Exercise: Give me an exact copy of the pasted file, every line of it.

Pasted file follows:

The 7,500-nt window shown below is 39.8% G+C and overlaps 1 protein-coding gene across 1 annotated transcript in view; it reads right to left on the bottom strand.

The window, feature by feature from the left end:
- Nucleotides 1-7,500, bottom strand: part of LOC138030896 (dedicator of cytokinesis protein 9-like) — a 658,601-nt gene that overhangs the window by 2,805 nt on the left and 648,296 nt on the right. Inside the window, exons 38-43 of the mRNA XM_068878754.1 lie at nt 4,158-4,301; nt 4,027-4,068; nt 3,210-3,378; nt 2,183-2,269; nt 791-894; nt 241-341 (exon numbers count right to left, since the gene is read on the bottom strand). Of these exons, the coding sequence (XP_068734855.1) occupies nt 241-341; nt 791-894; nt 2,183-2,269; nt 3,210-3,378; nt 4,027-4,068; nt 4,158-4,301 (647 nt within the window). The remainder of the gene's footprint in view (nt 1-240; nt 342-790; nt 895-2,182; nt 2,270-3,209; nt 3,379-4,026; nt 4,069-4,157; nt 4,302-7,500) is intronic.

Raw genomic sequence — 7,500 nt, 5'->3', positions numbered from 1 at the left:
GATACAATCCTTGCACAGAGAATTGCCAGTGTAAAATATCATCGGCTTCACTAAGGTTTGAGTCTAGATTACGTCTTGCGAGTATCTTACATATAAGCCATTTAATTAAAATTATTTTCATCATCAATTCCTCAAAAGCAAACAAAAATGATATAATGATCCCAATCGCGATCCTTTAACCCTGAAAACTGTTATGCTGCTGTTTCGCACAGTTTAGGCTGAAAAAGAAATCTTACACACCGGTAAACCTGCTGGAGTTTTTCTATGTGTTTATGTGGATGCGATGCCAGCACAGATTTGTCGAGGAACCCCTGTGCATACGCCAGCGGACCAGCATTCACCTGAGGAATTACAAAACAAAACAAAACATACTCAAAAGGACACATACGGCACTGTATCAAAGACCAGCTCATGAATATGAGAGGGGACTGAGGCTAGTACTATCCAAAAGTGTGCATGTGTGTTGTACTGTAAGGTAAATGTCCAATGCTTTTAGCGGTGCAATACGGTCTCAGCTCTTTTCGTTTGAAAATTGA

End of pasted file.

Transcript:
The 7,500-nt window shown below is 39.8% G+C and overlaps 1 protein-coding gene across 1 annotated transcript in view; it reads right to left on the bottom strand.

The window, feature by feature from the left end:
- Nucleotides 1-7,500, bottom strand: part of LOC138030896 (dedicator of cytokinesis protein 9-like) — a 658,601-nt gene that overhangs the window by 2,805 nt on the left and 648,296 nt on the right. Inside the window, exons 38-43 of the mRNA XM_068878754.1 lie at nt 4,158-4,301; nt 4,027-4,068; nt 3,210-3,378; nt 2,183-2,269; nt 791-894; nt 241-341 (exon numbers count right to left, since the gene is read on the bottom strand). Of these exons, the coding sequence (XP_068734855.1) occupies nt 241-341; nt 791-894; nt 2,183-2,269; nt 3,210-3,378; nt 4,027-4,068; nt 4,158-4,301 (647 nt within the window). The remainder of the gene's footprint in view (nt 1-240; nt 342-790; nt 895-2,182; nt 2,270-3,209; nt 3,379-4,026; nt 4,069-4,157; nt 4,302-7,500) is intronic.

Raw genomic sequence — 7,500 nt, 5'->3', positions numbered from 1 at the left:
GATACAATCCTTGCACAGAGAATTGCCAGTGTAAAATATCATCGGCTTCACTAAGGTTTGAGTCTAGATTACGTCTTGCGAGTATCTTACATATAAGCCATTTAATTAAAATTATTTTCATCATCAATTCCTCAAAAGCAAACAAAAATGATATAATGATCCCAATCGCGATCCTTTAACCCTGAAAACTGTTATGCTGCTGTTTCGCACAGTTTAGGCTGAAAAAGAAATCTTACACACCGGTAAACCTGCTGGAGTTTTTCTATGTGTTTATGTGGATGCGATGCCAGCACAGATTTGTCGAGGAACCCCTGTGCATACGCCAGCGGACCAGCATTCACCTGAGGAATTACAAAACAAAACAAAACATACTCAAAAGGACACATACGGCACTGTATCAAAGACCAGCTCATGAATATGAGAGGGGACTGAGGCTAGTACTATCCAAAAGTGTGCATGTGTGTTGTACTGTAAGGTAAATGTCCAATGCTTTTAGCGGTGCAATACGGTCTCAGCTCTTTTCGTTTGAAAATTGA